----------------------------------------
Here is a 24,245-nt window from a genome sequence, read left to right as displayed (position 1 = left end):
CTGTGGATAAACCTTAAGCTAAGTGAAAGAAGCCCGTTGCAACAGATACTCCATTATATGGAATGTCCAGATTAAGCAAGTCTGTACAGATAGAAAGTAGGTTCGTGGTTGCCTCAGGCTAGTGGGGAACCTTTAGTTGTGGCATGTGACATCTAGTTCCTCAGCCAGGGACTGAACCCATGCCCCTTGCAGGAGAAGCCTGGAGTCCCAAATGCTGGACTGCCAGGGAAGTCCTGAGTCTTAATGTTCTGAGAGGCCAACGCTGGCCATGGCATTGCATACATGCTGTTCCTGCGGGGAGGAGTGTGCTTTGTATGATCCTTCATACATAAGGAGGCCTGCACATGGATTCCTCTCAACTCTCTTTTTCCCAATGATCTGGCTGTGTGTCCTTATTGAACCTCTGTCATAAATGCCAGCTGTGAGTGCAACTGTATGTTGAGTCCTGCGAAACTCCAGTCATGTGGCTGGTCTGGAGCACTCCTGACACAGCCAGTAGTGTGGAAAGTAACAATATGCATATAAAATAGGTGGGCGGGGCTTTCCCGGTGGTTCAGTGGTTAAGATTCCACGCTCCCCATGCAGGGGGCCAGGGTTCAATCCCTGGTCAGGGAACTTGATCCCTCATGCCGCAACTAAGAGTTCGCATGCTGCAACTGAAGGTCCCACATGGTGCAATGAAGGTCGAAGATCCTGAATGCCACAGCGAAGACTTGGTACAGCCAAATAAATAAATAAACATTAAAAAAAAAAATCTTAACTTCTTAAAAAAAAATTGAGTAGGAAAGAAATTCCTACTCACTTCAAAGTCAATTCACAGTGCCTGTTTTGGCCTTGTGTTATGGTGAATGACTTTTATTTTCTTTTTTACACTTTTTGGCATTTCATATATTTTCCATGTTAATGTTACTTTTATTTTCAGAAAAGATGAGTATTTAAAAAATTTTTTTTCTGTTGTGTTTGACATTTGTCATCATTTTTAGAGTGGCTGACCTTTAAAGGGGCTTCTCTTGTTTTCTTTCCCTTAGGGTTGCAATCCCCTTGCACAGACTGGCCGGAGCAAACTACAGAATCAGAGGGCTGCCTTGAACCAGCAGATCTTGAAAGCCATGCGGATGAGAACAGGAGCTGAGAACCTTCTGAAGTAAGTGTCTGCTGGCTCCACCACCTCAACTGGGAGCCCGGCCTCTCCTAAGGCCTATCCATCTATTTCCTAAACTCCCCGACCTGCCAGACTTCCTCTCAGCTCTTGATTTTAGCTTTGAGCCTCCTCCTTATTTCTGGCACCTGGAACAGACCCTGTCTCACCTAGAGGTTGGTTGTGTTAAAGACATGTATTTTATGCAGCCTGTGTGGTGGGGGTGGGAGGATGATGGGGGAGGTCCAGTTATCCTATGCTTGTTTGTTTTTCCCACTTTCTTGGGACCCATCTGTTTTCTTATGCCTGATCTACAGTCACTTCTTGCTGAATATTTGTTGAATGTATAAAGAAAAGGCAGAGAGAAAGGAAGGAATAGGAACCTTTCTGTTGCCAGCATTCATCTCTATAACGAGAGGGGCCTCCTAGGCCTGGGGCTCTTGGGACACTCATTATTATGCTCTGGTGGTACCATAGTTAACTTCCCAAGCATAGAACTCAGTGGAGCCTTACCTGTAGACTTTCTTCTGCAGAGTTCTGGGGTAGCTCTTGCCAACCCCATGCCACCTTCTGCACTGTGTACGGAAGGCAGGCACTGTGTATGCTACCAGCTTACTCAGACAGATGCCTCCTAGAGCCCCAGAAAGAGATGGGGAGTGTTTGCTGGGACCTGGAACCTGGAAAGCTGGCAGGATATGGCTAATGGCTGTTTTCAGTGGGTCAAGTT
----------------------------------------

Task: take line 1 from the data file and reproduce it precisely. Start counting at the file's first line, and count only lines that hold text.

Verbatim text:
Here is a 24,245-nt window from a genome sequence, read left to right as displayed (position 1 = left end):